2. Atkins contends that the trial court erred in refusing to admit Williams's out-of-court statements that the shooting was an accident. He argues that the statements qualified as excited utterances because Williams was still under the stress of the shooting. In the alternative, he argues that Williams's statements were admissible under the residual exception to the hearsay rule and that the trial court applied the wrong standard when it excluded the statement because it lacked “exceptional guarantees of trustworthiness.”
After the State rested, Atkins's counsel informed the trial court that he had been unable to locate Williams and did not anticipate being able to call him as a witness, but that he intended to call other witnesses, two of whom he identified by name, to testify that they heard Williams say that the shooting had been an accident. Defense counsel argued that Williams's statements were admissible as excited utterances and under the residual hearsay exception. Counsel admitted that the witnesses could not give “an accurate time” when the statements were made but argued that the witnesses stated that they saw Williams
freaking out over what had happened, very nervous, running in and out of the house, and actively trying to avoid police with Terry Thomas. ․ So this is not a delayed matter, this happened that night ․ in the immediate aftermath of the shooting ․ when [he was] running from the police.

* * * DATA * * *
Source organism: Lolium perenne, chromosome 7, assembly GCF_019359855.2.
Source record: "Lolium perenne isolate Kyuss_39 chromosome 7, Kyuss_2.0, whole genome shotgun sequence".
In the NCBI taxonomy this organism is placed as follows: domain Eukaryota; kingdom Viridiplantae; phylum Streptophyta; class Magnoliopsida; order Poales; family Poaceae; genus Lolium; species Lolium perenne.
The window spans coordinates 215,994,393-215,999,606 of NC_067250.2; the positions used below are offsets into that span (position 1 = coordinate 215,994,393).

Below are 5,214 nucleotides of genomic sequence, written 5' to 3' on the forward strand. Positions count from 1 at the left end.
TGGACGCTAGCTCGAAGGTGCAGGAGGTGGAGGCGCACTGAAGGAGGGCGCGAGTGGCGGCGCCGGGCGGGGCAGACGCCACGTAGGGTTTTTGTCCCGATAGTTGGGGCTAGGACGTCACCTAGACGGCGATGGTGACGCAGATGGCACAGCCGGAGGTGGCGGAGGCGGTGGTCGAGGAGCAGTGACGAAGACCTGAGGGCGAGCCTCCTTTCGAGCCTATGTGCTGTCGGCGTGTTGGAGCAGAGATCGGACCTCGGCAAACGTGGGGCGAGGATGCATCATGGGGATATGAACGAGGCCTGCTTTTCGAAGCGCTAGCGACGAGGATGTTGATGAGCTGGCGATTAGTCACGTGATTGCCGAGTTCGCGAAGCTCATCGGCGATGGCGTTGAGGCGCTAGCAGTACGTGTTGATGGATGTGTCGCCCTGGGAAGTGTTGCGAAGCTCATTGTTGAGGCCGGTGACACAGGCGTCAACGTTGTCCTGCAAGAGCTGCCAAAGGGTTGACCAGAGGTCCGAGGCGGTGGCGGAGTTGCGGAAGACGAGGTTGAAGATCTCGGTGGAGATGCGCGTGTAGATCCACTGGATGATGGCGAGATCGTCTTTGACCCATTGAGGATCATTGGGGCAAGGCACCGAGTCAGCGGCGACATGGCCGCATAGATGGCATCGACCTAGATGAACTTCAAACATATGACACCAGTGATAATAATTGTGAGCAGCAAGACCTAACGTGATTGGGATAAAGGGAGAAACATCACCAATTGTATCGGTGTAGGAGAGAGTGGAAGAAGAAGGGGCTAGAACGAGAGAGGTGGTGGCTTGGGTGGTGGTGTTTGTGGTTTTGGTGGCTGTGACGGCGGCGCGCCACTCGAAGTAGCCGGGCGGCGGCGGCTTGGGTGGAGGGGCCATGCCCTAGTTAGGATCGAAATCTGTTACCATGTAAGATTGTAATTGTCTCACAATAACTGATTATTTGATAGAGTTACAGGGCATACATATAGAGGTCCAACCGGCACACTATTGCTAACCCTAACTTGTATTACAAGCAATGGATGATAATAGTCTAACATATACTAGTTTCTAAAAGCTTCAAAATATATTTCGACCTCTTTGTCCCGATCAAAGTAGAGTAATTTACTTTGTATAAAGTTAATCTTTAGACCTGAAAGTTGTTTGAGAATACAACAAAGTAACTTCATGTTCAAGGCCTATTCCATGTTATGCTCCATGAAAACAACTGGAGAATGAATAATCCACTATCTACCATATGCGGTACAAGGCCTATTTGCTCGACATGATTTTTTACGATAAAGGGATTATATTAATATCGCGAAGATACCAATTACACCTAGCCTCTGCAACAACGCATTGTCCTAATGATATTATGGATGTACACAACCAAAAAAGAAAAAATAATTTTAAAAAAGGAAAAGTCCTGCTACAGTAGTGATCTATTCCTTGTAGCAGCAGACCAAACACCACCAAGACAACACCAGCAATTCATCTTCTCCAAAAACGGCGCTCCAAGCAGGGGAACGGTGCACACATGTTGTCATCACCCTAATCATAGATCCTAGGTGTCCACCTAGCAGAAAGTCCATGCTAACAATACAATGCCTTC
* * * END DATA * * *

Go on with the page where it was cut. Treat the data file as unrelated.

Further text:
As for indicia of reliability for the residual exception, counsel argued that “multiple witnesses who [were] not connected to these families and [were] not connected to these events” said that Williams “said the same thing in the aftermath” of the shooting. Counsel did not elaborate on how the witnesses knew Williams or proffer their testimony.
The trial court sustained the State's objection to Williams's statements, based on the lack of evidence about the amount of time that elapsed between the shooting and the statements, which it deemed “a critical component” of the excited utterance exception, and on the lack of “exceptional guarantees of trustworthiness” that are required under the residual hearsay exception.
“[A] trial court's decision whether to admit or exclude evidence will not be disturbed on appeal absent an abuse of discretion.” Lyons v. State, ––– Ga., –––– (4), 843 S.E.2d 825 (2020) (citation omitted). The excited utterance exception provides that “[a] statement relating to a startling event or condition made while the declarant was under the stress of excitement caused by the event or condition” shall not be excluded by the hearsay rule. OCGA § 24-8-803 (2).